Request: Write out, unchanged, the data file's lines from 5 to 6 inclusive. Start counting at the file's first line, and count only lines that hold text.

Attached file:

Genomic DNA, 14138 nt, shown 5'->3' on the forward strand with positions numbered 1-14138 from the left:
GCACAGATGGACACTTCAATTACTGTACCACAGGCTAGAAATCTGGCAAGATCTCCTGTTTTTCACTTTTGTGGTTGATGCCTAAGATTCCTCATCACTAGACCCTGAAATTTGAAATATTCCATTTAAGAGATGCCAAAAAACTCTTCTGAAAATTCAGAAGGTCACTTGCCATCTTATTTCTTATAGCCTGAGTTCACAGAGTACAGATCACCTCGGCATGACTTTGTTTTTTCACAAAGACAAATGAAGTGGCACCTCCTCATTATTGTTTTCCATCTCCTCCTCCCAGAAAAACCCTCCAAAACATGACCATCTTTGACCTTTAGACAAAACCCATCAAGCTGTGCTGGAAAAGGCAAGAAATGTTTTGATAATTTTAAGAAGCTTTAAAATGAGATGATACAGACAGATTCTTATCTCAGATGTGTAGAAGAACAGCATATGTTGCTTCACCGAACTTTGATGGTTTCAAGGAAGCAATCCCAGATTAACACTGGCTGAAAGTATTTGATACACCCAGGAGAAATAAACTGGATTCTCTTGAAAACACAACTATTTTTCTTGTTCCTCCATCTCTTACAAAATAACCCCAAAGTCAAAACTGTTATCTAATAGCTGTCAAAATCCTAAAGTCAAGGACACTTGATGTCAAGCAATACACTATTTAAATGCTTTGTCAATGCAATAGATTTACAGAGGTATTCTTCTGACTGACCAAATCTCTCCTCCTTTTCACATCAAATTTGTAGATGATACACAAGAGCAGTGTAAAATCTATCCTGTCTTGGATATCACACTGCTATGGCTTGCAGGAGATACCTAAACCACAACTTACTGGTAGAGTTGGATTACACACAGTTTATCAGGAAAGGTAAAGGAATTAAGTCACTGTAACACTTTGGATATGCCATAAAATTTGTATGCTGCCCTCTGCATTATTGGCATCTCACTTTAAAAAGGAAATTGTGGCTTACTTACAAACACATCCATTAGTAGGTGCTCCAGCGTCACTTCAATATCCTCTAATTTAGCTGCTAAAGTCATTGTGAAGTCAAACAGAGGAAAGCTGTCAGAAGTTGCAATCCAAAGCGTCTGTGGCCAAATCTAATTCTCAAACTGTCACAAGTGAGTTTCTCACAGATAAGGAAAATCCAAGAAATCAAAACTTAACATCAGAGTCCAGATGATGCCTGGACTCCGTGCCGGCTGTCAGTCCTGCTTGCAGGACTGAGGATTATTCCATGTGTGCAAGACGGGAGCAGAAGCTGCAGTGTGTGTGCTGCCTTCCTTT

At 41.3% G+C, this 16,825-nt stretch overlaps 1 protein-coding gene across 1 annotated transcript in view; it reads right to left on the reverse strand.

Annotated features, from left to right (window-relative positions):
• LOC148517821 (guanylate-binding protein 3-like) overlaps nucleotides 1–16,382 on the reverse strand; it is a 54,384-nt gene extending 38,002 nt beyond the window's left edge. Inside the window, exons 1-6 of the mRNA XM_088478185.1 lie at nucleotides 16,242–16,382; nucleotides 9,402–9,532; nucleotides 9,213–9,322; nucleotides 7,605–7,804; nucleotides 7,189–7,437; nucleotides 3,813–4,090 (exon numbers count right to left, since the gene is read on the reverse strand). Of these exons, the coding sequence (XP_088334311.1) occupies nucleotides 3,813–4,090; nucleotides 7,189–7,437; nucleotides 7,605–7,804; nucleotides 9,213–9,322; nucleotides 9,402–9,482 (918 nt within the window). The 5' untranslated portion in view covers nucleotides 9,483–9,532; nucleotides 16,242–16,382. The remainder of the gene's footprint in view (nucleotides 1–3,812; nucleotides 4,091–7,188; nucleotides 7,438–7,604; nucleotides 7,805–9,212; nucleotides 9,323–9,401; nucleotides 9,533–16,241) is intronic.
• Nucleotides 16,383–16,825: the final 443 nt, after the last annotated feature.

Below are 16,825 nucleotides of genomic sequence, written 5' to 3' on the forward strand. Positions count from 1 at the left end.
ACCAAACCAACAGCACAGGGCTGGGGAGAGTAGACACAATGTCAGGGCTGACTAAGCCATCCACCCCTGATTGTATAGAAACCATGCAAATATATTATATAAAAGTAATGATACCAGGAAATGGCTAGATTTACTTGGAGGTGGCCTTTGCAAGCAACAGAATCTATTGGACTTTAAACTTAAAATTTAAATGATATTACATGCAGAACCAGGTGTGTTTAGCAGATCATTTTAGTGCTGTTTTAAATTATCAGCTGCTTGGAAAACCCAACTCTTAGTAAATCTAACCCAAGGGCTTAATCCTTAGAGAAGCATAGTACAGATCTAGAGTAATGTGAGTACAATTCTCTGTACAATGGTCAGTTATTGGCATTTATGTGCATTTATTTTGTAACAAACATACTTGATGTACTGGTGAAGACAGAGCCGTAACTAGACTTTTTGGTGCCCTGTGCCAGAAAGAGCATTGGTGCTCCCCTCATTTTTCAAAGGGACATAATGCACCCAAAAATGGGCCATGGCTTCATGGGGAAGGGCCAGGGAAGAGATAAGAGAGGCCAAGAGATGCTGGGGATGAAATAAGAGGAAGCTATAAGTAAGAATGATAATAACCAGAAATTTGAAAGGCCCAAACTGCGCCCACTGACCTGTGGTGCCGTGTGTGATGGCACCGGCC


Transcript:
• LOC148517821 (guanylate-binding protein 3-like) overlaps nucleotides 1–16,382 on the reverse strand; it is a 54,384-nt gene extending 38,002 nt beyond the window's left edge. Inside the window, exons 1-6 of the mRNA XM_088478185.1 lie at nucleotides 16,242–16,382; nucleotides 9,402–9,532; nucleotides 9,213–9,322; nucleotides 7,605–7,804; nucleotides 7,189–7,437; nucleotides 3,813–4,090 (exon numbers count right to left, since the gene is read on the reverse strand). Of these exons, the coding sequence (XP_088334311.1) occupies nucleotides 3,813–4,090; nucleotides 7,189–7,437; nucleotides 7,605–7,804; nucleotides 9,213–9,322; nucleotides 9,402–9,482 (918 nt within the window). The 5' untranslated portion in view covers nucleotides 9,483–9,532; nucleotides 16,242–16,382. The remainder of the gene's footprint in view (nucleotides 1–3,812; nucleotides 4,091–7,188; nucleotides 7,438–7,604; nucleotides 7,805–9,212; nucleotides 9,323–9,401; nucleotides 9,533–16,241) is intronic.
• Nucleotides 16,383–16,825: the final 443 nt, after the last annotated feature.